Gephardt has crisscrossed the ideological map during his 11 years in Congress, a flaw to critics, a sign of flexibility to supporters.
Conservative at first, a frequent supporter of Administration proposals during President Reagan's early years, Gephardt reflected the views of his blue-collar, Catholic and mostly white congressional district. His stands moderated as the need to appeal to a broader constituency in a presidential campaign became more apparent. His ratings among liberal groups have gone up in recent years. His standings among conservative organizations have dropped.
In 1984, about the time he began talking of running for President, he dropped his once strong support of a constitutional amendment banning abortion.
"The move was transparently political," says Douglas Johnson, legislative director of the National Right to Life Committee. "Gephardt concluded . . . that his pro-life position was going to be an impediment with certain pro-abortion, liberal activists so he jettisoned it about the same time he began to run for President."
But Gephardt says he changed because efforts to win a constitutional amendment "weren't going anywhere. The legal fight was bearing no good answers." He says he is still opposed to both abortion and federal funding for abortion and has only withdrawn support for a constitutional amendment.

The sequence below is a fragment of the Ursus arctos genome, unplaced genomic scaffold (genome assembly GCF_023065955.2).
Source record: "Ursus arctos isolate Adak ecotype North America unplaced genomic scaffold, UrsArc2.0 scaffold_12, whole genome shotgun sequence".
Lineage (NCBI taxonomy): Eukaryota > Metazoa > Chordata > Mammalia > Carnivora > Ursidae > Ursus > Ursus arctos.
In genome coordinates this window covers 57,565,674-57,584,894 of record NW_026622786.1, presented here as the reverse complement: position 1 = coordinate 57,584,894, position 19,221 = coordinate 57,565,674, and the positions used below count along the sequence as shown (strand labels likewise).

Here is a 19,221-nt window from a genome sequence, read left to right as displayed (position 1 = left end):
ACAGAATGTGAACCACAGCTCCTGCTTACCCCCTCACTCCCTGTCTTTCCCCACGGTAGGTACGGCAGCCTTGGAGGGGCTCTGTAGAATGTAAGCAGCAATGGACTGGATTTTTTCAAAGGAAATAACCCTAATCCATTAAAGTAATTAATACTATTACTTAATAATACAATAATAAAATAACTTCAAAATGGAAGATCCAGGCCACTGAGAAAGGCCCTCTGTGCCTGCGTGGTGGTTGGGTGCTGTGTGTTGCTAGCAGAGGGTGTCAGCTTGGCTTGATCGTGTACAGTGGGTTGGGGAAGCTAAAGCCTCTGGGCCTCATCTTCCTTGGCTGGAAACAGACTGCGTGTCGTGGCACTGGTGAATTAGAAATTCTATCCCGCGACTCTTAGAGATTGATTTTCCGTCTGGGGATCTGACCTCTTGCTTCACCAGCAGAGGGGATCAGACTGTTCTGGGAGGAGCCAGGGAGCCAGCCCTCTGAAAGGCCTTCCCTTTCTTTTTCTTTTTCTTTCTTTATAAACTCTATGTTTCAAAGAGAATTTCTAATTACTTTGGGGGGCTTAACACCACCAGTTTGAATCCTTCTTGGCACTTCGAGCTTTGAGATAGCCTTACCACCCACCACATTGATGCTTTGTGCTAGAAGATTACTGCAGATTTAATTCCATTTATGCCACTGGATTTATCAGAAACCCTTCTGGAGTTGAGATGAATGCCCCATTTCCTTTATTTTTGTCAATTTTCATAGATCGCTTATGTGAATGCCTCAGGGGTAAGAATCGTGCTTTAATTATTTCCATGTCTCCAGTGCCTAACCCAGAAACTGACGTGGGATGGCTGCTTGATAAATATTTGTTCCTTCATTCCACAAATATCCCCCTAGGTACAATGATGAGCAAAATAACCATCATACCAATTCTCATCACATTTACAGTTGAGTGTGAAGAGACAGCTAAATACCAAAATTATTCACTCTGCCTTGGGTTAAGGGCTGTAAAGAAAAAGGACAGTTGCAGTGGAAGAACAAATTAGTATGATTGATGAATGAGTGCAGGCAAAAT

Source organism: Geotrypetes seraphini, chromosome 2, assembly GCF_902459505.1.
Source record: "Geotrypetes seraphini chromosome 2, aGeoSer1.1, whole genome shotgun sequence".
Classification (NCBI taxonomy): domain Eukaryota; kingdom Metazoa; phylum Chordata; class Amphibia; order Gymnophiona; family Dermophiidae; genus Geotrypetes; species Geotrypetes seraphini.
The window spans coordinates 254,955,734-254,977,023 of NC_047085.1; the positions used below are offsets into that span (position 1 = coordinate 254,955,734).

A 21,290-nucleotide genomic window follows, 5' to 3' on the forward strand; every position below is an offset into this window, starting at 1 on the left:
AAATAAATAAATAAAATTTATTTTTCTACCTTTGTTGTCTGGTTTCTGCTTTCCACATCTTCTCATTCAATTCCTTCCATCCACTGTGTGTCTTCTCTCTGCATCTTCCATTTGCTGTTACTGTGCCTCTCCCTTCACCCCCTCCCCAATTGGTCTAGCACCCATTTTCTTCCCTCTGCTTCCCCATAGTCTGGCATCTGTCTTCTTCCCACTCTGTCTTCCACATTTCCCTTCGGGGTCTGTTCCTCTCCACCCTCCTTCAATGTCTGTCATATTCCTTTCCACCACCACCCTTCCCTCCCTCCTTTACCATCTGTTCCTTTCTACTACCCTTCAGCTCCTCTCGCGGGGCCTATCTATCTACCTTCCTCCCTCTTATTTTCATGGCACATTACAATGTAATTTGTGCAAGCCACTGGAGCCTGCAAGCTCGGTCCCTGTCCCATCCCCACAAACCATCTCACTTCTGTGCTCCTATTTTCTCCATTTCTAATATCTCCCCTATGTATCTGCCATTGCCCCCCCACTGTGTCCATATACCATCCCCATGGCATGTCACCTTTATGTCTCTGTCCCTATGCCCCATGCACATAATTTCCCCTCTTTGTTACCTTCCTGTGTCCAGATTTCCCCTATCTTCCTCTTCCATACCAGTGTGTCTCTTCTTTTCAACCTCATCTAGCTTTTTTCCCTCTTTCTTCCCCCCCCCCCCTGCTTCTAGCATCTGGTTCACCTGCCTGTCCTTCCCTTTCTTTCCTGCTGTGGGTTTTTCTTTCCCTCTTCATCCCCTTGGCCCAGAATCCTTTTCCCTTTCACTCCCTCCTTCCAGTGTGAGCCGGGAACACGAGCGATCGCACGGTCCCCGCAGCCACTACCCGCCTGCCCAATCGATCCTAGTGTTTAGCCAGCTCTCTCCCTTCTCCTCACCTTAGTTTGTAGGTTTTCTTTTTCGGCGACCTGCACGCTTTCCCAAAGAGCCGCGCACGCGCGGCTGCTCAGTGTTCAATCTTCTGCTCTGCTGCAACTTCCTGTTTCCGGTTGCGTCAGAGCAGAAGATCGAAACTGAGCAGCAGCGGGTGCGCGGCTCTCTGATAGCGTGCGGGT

In preparation for his run for the presidency, he also withdrew support for a constitutional amendment to stop forced busing of schoolchildren. Once hawkish, he now opposes aid to the Contras. In a Democratic leadership meeting he once argued for supporting the MX missile. "The Democrats can't look weak on defense," a colleague recalls his saying. He no longer supports the missile.
"I don't know that Dick Gephardt has a cause, a single issue that drives him," says John B. Crosby, a former congressional aide. "He is pragmatic to the nth degree . . . to the point of modifying his feelings to adapt to changes in the economy and in society."
Always on guard, Gephardt sidestepped major movements altering America's social landscape in the early 1960s, the civil rights and anti-war movements.
"I felt it was best to try to work within the system," Gephardt says of a skill perfected in his years as a student, city and national leader. "Civil disobedience . . . is horribly destructive to our legal system," he once said.